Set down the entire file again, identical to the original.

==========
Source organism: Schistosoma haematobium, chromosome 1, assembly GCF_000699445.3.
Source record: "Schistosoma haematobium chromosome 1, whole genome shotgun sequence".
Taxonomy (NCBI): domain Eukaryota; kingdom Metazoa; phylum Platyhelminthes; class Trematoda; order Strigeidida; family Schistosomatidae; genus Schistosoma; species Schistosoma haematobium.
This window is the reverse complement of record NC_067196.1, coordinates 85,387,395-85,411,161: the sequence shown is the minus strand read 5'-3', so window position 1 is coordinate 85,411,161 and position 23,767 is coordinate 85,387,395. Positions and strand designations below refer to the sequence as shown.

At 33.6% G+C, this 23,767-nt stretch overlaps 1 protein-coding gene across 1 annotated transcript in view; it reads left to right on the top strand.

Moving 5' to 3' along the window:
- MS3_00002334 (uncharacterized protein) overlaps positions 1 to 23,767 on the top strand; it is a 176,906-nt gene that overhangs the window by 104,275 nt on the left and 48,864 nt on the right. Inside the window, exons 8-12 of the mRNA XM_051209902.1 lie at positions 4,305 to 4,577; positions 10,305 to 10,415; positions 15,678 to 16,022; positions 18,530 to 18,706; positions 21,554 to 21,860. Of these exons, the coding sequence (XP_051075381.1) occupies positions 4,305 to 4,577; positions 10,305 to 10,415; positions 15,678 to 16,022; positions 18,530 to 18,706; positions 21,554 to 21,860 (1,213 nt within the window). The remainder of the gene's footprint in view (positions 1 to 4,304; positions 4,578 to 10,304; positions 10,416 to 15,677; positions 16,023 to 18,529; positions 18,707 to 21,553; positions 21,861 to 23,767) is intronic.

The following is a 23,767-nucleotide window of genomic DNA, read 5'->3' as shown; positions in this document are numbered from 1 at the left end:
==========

Source organism: Schistosoma haematobium, chromosome 1, assembly GCF_000699445.3.
Source record: "Schistosoma haematobium chromosome 1, whole genome shotgun sequence".
Taxonomy (NCBI): domain Eukaryota; kingdom Metazoa; phylum Platyhelminthes; class Trematoda; order Strigeidida; family Schistosomatidae; genus Schistosoma; species Schistosoma haematobium.
This window is the reverse complement of record NC_067196.1, coordinates 85,387,395-85,411,161: the sequence shown is the minus strand read 5'-3', so window position 1 is coordinate 85,411,161 and position 23,767 is coordinate 85,387,395. Positions and strand designations below refer to the sequence as shown.

At 33.6% G+C, this 23,767-nt stretch overlaps 1 protein-coding gene across 1 annotated transcript in view; it reads left to right on the top strand.

Moving 5' to 3' along the window:
- MS3_00002334 (uncharacterized protein) overlaps positions 1 to 23,767 on the top strand; it is a 176,906-nt gene that overhangs the window by 104,275 nt on the left and 48,864 nt on the right. Inside the window, exons 8-12 of the mRNA XM_051209902.1 lie at positions 4,305 to 4,577; positions 10,305 to 10,415; positions 15,678 to 16,022; positions 18,530 to 18,706; positions 21,554 to 21,860. Of these exons, the coding sequence (XP_051075381.1) occupies positions 4,305 to 4,577; positions 10,305 to 10,415; positions 15,678 to 16,022; positions 18,530 to 18,706; positions 21,554 to 21,860 (1,213 nt within the window). The remainder of the gene's footprint in view (positions 1 to 4,304; positions 4,578 to 10,304; positions 10,416 to 15,677; positions 16,023 to 18,529; positions 18,707 to 21,553; positions 21,861 to 23,767) is intronic.

The following is a 23,767-nucleotide window of genomic DNA, read 5'->3' as shown; positions in this document are numbered from 1 at the left end: